Matthew Nathan Nutter was the son of John Huett Nutter (Matthew's first son and Christopher's grandson) and in the next post I'll be sharing the fascinating history on that middle name, another of my direct lines! You won't want to miss this one, as it's historical, tragic and full of political drama! Stay tuned...

Tuesday, January 10, 2012

Lucking out on English Research

Wow. Hard to believe it has been nearly a year since I last posted anything on my genealogy blog. Life has a way of getting into the way of research and time has a way of zipping by. I did manage to take a trip to England in April and lucked-out on an extraordinary opportunity. I found myself somewhere that most people will never get to visit...inside the library and office of the official royal historian to Westminster Abbey. The Abbey was actually closed due to the fact that the Queen was attending service. However, a series of conversations with the guard at the door-bookshop manager-"man in the red cape at the cloisters"-led me down those long corridors, over burial stones, to the library door. We were buzzed in and told to wait before the Abbey's historian and librarian, Tony, took us up some narrow stairs into a room filled with ancient books and manuscripts. It was amazing! I felt like we were in the restricted section of Hogwarts!  Tony took us into his office which was filled wall-to-wall with the histories of Britain and the world. Books with crumbling spines, yellowing pages and dusty covers. I told Tony I was looking for an etching of my ancestor Sir Henry Spelman (who, himself was an Antiquarian) as well as a photograph of his burial stone (he is buried in a location not accessible to outsiders). Tony carefully lowered a huge book down onto the large table and flipped through a series of original etchings from the 15th century. I watched as faces of kings, queens and knights flew by until I recognized Henry's image. "That's it!" I yelled out with excitement! Tony then took the big book into a smaller room to make a copy for me and returned not only with two copies but also with an image of Henry's stone. We chatted a few more minutes about the upcoming wedding of Prince William (in which he was attending! Lucky guy!) before I headed off, beaming from the thrill of a lifetime!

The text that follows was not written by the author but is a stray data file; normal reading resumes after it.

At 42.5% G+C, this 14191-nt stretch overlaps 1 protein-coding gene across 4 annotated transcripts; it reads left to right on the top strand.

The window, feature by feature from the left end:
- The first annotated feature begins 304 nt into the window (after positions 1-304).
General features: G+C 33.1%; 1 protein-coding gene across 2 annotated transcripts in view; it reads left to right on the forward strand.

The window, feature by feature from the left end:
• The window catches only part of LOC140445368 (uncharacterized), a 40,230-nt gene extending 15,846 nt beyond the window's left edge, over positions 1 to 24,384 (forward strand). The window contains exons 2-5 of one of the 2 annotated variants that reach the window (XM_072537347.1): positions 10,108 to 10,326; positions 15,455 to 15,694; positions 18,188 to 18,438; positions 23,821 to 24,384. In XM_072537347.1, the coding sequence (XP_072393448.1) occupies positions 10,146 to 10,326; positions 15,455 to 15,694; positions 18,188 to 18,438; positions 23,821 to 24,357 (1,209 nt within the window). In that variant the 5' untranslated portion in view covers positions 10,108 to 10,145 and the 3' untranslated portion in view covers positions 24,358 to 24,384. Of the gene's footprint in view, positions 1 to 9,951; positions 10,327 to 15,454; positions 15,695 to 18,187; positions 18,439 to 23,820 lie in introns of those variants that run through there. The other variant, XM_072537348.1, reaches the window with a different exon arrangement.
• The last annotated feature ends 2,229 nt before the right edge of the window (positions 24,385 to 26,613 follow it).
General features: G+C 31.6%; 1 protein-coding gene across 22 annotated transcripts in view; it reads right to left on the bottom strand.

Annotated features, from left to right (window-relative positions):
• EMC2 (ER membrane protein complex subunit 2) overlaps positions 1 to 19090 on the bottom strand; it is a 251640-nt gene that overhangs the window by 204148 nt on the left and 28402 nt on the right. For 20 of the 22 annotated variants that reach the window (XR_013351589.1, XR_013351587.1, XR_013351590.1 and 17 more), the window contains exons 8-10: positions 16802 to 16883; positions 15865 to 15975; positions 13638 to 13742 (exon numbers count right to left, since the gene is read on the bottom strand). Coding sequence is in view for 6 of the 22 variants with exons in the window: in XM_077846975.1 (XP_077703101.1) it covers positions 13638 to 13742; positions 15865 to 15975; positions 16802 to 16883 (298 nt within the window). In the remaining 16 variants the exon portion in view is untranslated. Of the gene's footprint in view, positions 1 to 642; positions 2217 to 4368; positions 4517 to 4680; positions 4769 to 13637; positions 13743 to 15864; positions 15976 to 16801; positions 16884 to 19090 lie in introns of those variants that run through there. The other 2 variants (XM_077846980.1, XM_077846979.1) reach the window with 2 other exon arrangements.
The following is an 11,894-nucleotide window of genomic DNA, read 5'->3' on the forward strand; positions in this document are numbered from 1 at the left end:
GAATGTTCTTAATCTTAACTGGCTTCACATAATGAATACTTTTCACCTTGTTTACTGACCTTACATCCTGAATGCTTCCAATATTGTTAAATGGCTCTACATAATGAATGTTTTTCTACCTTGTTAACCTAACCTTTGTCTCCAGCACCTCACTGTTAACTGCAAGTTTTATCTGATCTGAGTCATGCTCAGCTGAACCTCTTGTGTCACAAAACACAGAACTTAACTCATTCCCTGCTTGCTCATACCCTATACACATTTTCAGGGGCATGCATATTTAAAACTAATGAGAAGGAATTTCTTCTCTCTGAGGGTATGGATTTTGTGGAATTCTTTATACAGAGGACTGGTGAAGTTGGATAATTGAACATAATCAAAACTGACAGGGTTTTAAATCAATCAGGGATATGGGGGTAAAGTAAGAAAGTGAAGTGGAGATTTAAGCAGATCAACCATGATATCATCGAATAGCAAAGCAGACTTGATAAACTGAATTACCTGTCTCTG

Westminster Abbey

Lighting the Way



Me! A descended cousin of Sir Henry Spelman

Sir Henry Spelman, Antiquary
copied from the original etching

Burial spot inside Westminster Abbey

Although most of the time, genealogy research is done nowadays online, there is nothing like getting out into the field and traveling to the places our ancestors roamed. You never know what you may stumble upon!